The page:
Smart homes ‘face 12,000 hack attacks every week’: Fake home set up with smart products to see how much they would be targeted revealed stunning extent of vulnerabilities, campaign groups says
- Major investigation uncovered widespread targeting devices by cyber-crooks
- Busiest week logged 12,807 attack attempts, including 2,435 bids to crack passwords
- ieGeek wireless camera was easily hacked, allowing a snoopers to access video feed to spy on testers
Smart homes could be exposed to more than 12,000 hacking attacks every single week, an investigation has revealed.
Households in the UK have on average more than ten different connected devices, from televisions to thermostats.
Working with security specialists NCC Group and Global Cyber Alliance, Which? consumer watchdog set up a fake home with smart products to see how much they would be targeted.
In the busiest week, it found 12,807 scans or attack attempts against the devices, including 2,435 bids to log on via a weak username and password.
Probe found 12,807 scans or attack attempts against the smart devices in a week
That equates to 14 attempts every hour by hackers to infiltrate the devices. Most of the time, the basic security protections in the devices were able to stop them – but that was not always the case.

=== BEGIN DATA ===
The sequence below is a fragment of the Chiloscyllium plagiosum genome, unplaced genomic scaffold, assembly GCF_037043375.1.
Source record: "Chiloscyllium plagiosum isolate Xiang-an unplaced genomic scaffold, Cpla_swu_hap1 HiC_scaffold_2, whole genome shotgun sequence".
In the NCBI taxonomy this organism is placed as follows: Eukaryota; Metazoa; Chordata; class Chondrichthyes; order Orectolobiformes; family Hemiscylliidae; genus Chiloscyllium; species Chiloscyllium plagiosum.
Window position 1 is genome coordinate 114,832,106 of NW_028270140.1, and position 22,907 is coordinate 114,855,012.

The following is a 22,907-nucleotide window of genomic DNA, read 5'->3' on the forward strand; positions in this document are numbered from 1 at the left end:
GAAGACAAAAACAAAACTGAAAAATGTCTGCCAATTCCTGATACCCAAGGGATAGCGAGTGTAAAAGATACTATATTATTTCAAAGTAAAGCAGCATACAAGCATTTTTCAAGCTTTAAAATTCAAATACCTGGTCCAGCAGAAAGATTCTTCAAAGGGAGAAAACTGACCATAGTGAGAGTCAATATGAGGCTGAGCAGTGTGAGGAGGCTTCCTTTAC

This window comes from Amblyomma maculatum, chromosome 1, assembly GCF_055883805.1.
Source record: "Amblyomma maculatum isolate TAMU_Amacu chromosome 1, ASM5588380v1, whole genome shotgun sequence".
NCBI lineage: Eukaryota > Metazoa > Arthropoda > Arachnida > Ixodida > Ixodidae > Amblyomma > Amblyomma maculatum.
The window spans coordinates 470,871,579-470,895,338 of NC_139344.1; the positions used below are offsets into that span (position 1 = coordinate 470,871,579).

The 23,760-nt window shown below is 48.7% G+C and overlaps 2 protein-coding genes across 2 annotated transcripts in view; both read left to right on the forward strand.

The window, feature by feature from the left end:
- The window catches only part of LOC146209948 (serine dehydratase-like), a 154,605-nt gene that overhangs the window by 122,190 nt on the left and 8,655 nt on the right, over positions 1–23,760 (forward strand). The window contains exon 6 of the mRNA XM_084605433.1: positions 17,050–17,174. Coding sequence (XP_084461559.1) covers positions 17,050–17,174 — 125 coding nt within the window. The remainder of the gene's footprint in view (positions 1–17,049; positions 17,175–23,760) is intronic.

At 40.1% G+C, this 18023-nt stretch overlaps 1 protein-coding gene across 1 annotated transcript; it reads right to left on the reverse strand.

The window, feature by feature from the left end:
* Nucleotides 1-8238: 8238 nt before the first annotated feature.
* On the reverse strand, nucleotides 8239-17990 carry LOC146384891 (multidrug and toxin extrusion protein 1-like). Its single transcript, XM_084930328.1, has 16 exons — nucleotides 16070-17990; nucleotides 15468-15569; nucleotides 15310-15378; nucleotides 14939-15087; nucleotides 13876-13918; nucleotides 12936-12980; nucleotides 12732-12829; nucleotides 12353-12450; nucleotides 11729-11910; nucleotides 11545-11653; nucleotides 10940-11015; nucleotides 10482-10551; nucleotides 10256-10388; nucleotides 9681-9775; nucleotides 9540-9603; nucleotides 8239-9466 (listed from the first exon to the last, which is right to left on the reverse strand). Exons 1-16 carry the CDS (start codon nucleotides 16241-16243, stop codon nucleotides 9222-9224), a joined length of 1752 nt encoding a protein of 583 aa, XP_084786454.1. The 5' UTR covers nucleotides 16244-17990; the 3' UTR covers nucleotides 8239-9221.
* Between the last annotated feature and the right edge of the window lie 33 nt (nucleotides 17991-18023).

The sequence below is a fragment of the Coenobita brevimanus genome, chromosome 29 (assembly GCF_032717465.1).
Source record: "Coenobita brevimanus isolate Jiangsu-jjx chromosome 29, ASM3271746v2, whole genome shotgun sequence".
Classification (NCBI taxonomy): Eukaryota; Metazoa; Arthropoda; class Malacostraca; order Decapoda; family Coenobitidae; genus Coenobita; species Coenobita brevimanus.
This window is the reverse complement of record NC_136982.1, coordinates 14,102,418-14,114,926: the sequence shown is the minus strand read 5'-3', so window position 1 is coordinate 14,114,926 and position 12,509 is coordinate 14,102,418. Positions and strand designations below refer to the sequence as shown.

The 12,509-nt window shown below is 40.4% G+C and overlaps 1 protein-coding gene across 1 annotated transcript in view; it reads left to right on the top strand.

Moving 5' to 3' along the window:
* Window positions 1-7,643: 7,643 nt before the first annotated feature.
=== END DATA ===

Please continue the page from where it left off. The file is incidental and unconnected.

The ieGeek wireless camera was easily hacked and compromised, allowing a cybercriminal to access the video feed and spy on the testers.
Which? said it was vital the Government pushes forward with plans for legislation to require connected devices to meet security standards.
Kate Bevan, the watchdog’s computing editor, said: ‘Consumers should be aware that some of these appliances are vulnerable to hackers and offer little or no security.’
Hackers target smart devices with ‘botnets’, which probe for new unsecure devices, such as routers, wireless cameras and connected printers coming online before forcing their way past weak default passwords.
Households in the UK have on average more than ten different connected devices, from televisions to thermostats
As soon as Which? connected the home to the internet they were being surveilled – with spikes of activity during the 9am-6pm period of the typical UK working day.
This suggests that criminals know this is when people will be using their devices, potentially for work during the pandemic, and so they have more chance of hitting a target.
The hacking traffic comes from around the world, but the vast majority appears to originate from the US, India, Russia, the Netherlands and China.
Testers looked for unique scanning attempts – a technique used to locate online devices that exists in a legal grey area and is a potential gateway used by hackers – and hacking attempts, which are a clear breach of the Computer Misuse Act.
Ms Bevan added: ‘There are a number of steps people can take to better protect their home, but hackers are growing increasingly sophisticated. Proposed new government laws to tackle devices with poor security can’t come soon enough – and must be backed by strong enforcement.’
Based on Which?’s experiment, nearly all (97%) attacks against smart devices are to add them into the sprawling Mirai botnet.